Q&A: Online education: Group work is key

Answer: Group work or a Collaborative Learning Team (CLT) is essential to many online learning environments. One purpose of a group is to give students the opportunity to discuss relevant material in a smaller setting. It's often difficult to build peer relationships and address course material in discussion forums. Sometimes, the classes are large and you may respond to a different student each week. However, in a group setting, you can discuss the assignment through forum, email or by phone (usually recommended, but optional). Since in the online environment, we are lacking the "face-to-face" contact, small group projects provide more interaction.

Another purpose of group work is to encourage students to create as a cohesive body. As adults, there are few careers where we won't have to collaborate or work with others (even if it's seldom). Developing group goals, delegating group tasks and due dates and having a basic understanding of how others work provides relevant insight and knowledge for the future. We all learn and respond differently.

A third purpose for group work (and this goes along with the second purpose) is learning how to depend on others and allowing others to depend on you. I (personally) think we downplay the need for support in our society. No one can do everything by themselves. Even the most self-sufficient individuals need help from time-to-time. The help may be small for some and others may need a lot of assistance. Either way, we have to get back to helping others and asking for help when we need it.

While the actual content of online courses is similar to face-to-face courses, some students feel disconnected because of the lack of physical/visual contact. While being in small groups may seem trivial, students often come away with a humbling attitude. There are some great key skills that can be learned from the group experience and transferred into other environments.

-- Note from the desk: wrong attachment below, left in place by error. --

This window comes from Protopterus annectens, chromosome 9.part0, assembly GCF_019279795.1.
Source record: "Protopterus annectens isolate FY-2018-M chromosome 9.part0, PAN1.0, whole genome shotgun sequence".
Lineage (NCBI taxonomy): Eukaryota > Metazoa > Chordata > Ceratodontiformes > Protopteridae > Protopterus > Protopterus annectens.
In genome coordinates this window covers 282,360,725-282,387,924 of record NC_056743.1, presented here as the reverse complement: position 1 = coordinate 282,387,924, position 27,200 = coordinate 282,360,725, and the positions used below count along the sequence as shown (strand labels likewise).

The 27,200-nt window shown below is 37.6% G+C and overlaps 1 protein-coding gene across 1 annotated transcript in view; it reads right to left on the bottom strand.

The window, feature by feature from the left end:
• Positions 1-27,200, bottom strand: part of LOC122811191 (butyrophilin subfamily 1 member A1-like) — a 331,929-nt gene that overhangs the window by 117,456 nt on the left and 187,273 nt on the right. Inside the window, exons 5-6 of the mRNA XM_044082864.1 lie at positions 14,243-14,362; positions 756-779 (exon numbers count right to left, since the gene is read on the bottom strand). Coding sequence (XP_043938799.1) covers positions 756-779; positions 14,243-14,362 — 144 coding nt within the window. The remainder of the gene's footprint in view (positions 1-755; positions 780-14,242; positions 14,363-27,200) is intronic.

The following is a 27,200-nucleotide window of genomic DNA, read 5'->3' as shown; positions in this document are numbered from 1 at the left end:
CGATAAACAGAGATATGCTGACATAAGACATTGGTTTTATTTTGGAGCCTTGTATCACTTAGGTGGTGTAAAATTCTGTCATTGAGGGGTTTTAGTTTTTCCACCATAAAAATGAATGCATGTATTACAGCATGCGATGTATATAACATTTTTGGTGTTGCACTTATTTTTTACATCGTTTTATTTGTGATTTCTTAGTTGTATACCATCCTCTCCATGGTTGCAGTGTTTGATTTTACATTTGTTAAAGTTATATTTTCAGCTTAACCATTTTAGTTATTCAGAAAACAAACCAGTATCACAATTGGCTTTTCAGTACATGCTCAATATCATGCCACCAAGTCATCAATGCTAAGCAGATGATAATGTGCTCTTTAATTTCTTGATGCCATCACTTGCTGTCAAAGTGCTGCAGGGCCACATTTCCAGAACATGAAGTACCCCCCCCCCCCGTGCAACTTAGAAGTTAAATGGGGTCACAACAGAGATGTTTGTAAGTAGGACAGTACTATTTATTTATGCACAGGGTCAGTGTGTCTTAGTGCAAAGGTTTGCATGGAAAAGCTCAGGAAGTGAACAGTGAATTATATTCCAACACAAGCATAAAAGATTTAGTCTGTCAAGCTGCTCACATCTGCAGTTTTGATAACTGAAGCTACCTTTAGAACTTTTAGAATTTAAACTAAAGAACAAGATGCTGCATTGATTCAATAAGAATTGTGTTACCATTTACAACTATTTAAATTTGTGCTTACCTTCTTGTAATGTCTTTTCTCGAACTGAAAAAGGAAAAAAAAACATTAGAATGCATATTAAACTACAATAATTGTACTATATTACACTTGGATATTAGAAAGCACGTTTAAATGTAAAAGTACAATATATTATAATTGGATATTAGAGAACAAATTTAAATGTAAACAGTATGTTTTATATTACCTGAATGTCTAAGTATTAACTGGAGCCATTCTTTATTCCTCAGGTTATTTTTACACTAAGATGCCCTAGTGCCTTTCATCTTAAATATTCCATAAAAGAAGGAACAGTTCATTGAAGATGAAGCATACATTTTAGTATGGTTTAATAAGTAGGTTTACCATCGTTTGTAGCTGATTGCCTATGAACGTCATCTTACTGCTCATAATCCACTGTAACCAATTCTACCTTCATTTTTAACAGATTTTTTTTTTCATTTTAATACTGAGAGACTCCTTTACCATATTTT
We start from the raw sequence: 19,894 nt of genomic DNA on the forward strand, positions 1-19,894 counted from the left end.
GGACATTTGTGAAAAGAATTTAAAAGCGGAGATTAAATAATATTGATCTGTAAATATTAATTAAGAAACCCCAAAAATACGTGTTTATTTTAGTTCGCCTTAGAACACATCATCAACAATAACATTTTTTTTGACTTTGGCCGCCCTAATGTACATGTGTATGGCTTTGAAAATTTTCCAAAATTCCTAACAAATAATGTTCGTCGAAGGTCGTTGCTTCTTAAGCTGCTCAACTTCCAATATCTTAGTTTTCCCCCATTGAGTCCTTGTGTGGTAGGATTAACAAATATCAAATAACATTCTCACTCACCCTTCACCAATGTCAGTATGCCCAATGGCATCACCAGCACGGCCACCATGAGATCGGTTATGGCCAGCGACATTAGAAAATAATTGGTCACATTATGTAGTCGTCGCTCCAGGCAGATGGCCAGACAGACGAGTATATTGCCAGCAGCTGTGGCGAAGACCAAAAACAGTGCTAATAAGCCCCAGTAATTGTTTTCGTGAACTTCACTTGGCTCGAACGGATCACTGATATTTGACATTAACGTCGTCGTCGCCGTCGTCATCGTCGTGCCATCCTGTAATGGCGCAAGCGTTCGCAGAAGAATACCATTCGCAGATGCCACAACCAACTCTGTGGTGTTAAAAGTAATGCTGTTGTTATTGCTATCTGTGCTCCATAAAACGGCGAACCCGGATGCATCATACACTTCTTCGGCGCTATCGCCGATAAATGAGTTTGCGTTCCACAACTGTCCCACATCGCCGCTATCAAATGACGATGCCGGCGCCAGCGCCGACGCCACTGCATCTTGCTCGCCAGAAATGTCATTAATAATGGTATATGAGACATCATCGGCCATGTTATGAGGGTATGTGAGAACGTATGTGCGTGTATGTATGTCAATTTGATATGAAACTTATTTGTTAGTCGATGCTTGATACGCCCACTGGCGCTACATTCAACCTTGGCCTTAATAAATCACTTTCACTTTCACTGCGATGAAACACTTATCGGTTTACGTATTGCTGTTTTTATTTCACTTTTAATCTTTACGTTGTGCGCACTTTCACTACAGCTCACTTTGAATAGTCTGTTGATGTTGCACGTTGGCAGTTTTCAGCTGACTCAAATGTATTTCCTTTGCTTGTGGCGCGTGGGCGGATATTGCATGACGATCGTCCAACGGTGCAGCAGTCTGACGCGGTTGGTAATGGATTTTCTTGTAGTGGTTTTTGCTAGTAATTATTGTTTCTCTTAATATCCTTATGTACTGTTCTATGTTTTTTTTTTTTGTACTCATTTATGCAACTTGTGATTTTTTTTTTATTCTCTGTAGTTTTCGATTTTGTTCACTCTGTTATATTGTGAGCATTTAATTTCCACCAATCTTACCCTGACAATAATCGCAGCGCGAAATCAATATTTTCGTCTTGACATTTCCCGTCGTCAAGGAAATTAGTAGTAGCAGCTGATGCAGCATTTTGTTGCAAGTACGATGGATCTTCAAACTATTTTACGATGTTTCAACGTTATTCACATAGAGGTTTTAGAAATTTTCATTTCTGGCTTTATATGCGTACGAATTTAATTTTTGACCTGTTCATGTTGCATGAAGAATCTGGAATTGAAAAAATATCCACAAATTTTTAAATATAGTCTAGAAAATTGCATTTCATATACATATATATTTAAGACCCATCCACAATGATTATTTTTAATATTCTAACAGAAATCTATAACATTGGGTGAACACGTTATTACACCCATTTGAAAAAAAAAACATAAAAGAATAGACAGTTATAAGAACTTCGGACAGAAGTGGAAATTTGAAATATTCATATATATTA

Dr. Beverley BrowningDr. Beverly A. Browning has been consulting in the areas of grant writing, contract bid responses, and organizational development for nearly four decades. Her clients have included chambers of commerce, faith-based organizations, units of local and county municipal governments, state and federal government agencies, school districts and colleges, social and human service agencies, hospitals, fire departments, service associations, and Fortune 500 corporations. Dr. Browning has assisted clients and workshop participants throughout the United States in receiving awards of more than $250 million. Dr. Browning is the author of over 37 grants-related publications, including Grant Writing For Dummies", Grant Writing for Educators, How to Become a Grant Writing Consultant, Faith-Based Grants: Aligning Your Church to Receive Abundance, and Perfect Phrases for Writing Grant Proposals. She holds degrees in Organizational Development, Public Administration, and Business Administration. Dr. Browning is a grant writing course developer and online facilitator for Ed2Go.com; former faculty member at the U.S. Chamber of Commerce Institute for Organization Management and a current member of the American Association of Grant Professionals. She is CEO of Bev Browning & Associates (BBA, Inc.); Founder and Director of the Grant Writing Training, and most recently, the new Vice President for Grants Professional Services at eCivis Inc. (www.ecivis.com)